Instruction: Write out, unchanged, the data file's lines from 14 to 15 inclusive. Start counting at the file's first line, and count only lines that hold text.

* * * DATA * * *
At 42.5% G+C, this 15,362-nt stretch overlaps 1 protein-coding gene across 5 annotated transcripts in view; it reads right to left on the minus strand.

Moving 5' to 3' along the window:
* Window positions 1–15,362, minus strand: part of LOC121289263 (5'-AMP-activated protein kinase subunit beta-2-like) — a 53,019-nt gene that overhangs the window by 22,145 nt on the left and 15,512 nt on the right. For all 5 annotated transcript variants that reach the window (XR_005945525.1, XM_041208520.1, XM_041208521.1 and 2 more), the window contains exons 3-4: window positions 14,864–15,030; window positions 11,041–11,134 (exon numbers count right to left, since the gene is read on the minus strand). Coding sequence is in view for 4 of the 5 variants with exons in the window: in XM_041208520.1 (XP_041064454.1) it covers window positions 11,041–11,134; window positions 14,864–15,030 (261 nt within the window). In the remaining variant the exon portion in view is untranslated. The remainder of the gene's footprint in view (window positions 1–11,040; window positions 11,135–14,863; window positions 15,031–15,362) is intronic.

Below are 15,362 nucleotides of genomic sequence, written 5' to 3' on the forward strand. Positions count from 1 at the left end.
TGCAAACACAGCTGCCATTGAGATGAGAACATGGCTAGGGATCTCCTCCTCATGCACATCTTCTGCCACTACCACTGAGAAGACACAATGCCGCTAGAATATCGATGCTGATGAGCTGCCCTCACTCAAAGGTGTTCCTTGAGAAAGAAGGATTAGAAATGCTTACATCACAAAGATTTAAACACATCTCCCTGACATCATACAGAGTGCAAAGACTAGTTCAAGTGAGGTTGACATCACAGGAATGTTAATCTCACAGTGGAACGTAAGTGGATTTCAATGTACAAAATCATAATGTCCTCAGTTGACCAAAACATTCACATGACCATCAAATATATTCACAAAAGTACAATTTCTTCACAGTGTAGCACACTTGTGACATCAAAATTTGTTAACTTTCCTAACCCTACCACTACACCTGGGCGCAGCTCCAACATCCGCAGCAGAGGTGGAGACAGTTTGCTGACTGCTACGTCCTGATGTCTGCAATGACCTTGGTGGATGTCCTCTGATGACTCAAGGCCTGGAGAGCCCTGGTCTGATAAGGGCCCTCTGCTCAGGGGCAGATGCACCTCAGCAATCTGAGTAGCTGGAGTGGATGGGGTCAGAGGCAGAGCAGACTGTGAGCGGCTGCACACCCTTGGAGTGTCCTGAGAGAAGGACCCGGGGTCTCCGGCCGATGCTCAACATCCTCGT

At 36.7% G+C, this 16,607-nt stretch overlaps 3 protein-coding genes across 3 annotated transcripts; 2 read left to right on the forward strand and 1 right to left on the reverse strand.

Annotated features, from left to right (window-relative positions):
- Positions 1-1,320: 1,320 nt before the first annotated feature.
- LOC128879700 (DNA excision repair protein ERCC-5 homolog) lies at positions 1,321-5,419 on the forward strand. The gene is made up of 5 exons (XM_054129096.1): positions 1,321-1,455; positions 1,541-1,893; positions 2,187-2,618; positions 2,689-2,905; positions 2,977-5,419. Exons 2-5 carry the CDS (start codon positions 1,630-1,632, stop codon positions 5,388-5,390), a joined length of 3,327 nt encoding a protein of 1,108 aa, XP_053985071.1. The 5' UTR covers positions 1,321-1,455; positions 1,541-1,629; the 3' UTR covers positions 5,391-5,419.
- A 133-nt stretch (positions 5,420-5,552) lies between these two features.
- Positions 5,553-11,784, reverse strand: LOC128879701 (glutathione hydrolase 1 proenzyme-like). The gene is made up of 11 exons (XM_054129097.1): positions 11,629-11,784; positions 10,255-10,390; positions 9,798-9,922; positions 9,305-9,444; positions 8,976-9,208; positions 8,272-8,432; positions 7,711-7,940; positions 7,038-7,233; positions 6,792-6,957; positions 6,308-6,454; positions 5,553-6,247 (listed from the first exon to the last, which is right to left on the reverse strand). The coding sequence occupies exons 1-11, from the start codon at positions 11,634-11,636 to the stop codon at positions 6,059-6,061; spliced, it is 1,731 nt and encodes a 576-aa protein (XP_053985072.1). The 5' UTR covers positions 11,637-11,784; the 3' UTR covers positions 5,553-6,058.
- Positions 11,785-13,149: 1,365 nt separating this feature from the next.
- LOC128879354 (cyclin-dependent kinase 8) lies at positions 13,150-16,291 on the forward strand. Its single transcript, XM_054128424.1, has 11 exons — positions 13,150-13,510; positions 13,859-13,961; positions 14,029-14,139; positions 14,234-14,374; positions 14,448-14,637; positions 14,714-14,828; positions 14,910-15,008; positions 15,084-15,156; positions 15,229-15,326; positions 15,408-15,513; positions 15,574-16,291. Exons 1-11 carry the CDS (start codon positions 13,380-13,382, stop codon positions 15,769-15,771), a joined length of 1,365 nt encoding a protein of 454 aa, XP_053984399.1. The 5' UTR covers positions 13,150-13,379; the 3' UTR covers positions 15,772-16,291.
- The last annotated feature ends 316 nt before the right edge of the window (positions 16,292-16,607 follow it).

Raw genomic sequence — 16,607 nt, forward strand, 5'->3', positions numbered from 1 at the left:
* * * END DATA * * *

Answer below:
- The last annotated feature ends 316 nt before the right edge of the window (positions 16,292-16,607 follow it).

Raw genomic sequence — 16,607 nt, forward strand, 5'->3', positions numbered from 1 at the left: